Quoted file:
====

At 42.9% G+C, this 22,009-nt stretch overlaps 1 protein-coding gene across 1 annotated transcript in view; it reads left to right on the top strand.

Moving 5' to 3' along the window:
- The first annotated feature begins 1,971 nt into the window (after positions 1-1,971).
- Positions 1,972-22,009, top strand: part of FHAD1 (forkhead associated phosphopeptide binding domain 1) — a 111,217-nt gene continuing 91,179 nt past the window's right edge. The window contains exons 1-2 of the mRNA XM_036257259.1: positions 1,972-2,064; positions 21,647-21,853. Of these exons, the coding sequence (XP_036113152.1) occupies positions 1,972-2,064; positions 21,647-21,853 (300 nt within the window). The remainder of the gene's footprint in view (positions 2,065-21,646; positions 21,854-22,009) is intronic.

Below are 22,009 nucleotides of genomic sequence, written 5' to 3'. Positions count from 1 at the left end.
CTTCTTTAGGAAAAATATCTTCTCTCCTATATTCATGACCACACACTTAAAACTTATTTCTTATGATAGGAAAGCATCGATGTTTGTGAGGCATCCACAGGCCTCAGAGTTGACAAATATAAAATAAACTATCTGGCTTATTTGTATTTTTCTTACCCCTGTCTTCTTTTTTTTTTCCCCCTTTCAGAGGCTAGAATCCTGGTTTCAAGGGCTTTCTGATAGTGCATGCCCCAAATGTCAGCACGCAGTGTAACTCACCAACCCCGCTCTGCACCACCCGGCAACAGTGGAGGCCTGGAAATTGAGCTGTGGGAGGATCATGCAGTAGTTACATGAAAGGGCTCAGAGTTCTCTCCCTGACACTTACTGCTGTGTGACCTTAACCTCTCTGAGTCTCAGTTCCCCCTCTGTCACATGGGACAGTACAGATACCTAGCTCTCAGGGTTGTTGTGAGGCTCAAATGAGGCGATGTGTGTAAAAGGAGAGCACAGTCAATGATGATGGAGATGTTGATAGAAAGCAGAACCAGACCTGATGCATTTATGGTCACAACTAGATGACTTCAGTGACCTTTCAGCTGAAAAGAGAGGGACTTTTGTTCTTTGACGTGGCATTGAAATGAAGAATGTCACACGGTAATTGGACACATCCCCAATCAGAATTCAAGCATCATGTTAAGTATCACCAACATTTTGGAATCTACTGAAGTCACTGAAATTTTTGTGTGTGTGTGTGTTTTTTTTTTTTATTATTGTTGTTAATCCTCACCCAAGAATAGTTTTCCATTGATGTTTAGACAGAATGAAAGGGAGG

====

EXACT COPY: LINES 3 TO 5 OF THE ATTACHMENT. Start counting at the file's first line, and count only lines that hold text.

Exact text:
- The first annotated feature begins 1,971 nt into the window (after positions 1-1,971).
- Positions 1,972-22,009, top strand: part of FHAD1 (forkhead associated phosphopeptide binding domain 1) — a 111,217-nt gene continuing 91,179 nt past the window's right edge. The window contains exons 1-2 of the mRNA XM_036257259.1: positions 1,972-2,064; positions 21,647-21,853. Of these exons, the coding sequence (XP_036113152.1) occupies positions 1,972-2,064; positions 21,647-21,853 (300 nt within the window). The remainder of the gene's footprint in view (positions 2,065-21,646; positions 21,854-22,009) is intronic.

Below are 22,009 nucleotides of genomic sequence, written 5' to 3'. Positions count from 1 at the left end.